ETV1 contributes to tumourigenic activity through activation of MMP, COX-2 and VEGF expression [3, 4, 31, 32]. Studies in our group demonstrated that ETV1 acts as an oncogene in TNBC, and may be an independent, poor prognostic predictor of the patients [6]. Highly expressed miR-17 enhances melanoma cell motility and migration by repressing translation of the ETV1 protein, which may support the development of metastasis [9]. However, the miR-17 level is significantly lower in GIST. Up-regulation of miR-17 in GIST cell lines inhibits cell proliferation by degrading ETV1 mRNA, which may suppress the tumour progression [12]. These results suggest that one miRNA may function as an oncogene or tumour suppressor gene in a cell type- and context-dependent manner, even if it targets same gene [11]. In the present study, an inverse expression pattern of miR-17-5p and ETV1 in TNBC cell lines and tumour tissues was detected. To reinforce the expression of miR-17-5p in TNBC cell lines not only significantly reduced the expression of ETV1 but also inhibited cell proliferation, migration and invasion, which might suppress the development of TNBC. Moreover, rescue of ETV1 expression in the presence of miR-17-5p significantly restore the cell phenotype. These results indicate that miR-17-5p may influence the behavior of TNBC by regulating ETV1 expression. This was further supported by an in vivo trial using a well-established zebrafish metastatic model. Our results suggest that there might exist a signaling pathway, c-Myc/p53—miR-17-5p—ETV1—MMP, COX-2 and VEGF [Fig. 7B], playing a role in TNBC development [3, 6, 29]. In addition, overexpression of COP1 can significantly reduce the level of ETV1, and turnover TNBC cell phenotype [6, 33]. The mutual phenomenon is the relatively low abundance of COP1 and miR-17-5p in TNBC, which might be the source of TNBC occurrence. Therefore, whether the joint overexpression of both miR-17-5p and COP1 or other suppressor genes is a new strategy for TNBC therapy by targeting ETV1 needs further research. In addition to miR-17-5p, other members of the miR-17-92 cluster, such as miR-19a/b, etc., which are also dysregulated in TNBC, have potential binding sites in ETV1. Future study may clarify whether these miRNAs are involved in modifying TNBC characteristics by targeting ETV1. Recently, cancer stem cells (CSCs) have been suggested as a cause of metastasis and recurrence in breast cancer [34]. To confirm the same modulatory mode between miR-17-5p and ETV1 existing in CSC from TNBC cells would be essential for achieving long term therapeutic success for TNBC patients by targeting these rare cells.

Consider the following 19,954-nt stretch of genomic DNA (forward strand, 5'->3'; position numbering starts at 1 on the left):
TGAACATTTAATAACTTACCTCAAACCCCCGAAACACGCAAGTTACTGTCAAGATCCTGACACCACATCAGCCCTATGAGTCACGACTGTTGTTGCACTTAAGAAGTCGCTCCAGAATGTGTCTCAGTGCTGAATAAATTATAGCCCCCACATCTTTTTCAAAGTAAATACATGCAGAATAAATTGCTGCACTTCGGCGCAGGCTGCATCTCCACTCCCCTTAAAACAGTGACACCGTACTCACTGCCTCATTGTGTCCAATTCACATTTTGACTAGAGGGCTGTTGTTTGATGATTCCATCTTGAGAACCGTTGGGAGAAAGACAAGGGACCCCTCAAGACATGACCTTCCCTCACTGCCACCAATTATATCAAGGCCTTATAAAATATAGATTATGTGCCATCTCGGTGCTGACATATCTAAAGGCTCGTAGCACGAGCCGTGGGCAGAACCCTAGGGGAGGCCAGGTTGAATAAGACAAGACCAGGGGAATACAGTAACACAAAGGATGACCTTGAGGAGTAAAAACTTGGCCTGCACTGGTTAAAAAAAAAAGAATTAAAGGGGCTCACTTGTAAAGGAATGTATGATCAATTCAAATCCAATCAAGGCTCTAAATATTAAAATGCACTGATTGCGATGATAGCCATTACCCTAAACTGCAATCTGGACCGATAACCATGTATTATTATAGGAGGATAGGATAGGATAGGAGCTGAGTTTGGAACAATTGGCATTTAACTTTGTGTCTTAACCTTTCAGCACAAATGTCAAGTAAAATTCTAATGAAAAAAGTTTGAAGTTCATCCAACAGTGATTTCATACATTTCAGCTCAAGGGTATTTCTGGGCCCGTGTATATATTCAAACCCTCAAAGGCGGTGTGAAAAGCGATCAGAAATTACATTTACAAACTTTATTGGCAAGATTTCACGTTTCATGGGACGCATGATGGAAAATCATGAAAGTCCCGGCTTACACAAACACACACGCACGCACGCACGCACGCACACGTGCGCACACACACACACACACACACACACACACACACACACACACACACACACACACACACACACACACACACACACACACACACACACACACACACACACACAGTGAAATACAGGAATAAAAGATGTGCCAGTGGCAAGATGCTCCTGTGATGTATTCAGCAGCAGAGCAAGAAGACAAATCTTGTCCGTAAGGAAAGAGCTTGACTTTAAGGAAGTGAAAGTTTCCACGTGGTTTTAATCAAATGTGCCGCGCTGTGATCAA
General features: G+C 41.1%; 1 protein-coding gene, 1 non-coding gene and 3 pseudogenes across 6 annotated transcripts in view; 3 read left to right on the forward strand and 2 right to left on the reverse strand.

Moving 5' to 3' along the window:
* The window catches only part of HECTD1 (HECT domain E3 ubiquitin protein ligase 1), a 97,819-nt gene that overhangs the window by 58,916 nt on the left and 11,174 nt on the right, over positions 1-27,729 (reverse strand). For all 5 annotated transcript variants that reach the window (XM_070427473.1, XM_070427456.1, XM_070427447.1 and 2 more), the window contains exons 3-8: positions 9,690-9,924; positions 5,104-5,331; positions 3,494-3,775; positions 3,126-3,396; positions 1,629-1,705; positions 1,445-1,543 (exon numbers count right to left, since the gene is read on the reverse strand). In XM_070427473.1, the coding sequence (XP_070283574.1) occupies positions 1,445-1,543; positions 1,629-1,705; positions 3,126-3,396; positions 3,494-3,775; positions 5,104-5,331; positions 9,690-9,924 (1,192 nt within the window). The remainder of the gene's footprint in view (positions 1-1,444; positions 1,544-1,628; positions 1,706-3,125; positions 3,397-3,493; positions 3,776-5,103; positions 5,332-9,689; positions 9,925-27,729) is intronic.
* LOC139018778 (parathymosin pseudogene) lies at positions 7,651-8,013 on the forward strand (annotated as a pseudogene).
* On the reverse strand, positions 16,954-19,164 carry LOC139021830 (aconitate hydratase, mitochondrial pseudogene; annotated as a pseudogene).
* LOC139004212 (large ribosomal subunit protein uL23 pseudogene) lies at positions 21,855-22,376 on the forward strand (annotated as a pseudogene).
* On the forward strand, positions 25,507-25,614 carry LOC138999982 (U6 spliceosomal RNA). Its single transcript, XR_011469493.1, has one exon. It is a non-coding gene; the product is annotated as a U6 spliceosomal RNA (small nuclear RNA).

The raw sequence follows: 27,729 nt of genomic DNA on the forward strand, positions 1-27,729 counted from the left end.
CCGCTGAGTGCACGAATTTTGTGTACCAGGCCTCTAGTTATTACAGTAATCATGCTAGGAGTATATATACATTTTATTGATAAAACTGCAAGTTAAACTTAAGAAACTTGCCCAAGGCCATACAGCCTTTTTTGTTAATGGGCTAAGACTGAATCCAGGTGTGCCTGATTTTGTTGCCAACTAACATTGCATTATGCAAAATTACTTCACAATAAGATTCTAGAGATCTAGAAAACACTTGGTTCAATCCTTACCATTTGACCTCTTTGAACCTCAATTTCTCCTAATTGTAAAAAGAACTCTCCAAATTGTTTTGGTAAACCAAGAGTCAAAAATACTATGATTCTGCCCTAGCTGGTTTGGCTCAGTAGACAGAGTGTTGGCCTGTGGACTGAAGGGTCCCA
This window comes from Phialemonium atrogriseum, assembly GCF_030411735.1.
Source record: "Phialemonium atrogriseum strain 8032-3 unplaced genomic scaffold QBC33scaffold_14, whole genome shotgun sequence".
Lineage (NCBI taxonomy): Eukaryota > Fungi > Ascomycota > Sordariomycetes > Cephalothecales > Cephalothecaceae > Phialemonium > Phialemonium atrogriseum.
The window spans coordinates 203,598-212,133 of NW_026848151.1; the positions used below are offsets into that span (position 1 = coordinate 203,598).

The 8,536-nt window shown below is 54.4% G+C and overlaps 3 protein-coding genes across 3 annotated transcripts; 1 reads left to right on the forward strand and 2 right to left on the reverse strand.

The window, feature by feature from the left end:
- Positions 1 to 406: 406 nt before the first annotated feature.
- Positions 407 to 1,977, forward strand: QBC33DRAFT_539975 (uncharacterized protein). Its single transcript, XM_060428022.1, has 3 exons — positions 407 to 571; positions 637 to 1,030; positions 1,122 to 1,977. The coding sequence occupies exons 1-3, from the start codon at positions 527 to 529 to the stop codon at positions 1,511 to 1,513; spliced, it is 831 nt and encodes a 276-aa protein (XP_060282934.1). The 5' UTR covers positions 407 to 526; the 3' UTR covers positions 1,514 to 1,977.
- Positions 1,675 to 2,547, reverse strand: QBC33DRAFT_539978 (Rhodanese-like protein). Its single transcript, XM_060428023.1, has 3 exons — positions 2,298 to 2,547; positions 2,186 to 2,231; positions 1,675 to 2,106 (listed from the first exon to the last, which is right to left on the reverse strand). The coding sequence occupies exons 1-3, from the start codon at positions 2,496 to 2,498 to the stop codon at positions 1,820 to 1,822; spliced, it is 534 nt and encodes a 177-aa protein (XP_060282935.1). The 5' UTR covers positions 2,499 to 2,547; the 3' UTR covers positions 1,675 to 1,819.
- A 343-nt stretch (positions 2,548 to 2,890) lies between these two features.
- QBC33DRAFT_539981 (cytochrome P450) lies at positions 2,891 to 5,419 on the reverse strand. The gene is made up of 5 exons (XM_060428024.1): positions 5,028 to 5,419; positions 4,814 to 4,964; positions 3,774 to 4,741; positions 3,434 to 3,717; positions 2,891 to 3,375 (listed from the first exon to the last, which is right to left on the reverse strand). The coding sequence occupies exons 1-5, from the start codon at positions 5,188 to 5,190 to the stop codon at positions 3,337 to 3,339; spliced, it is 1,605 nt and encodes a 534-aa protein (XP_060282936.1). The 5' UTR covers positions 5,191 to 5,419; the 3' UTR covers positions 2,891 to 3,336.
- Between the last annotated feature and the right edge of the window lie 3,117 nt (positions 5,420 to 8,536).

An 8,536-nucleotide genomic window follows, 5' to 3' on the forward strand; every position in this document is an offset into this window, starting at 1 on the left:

Conclusion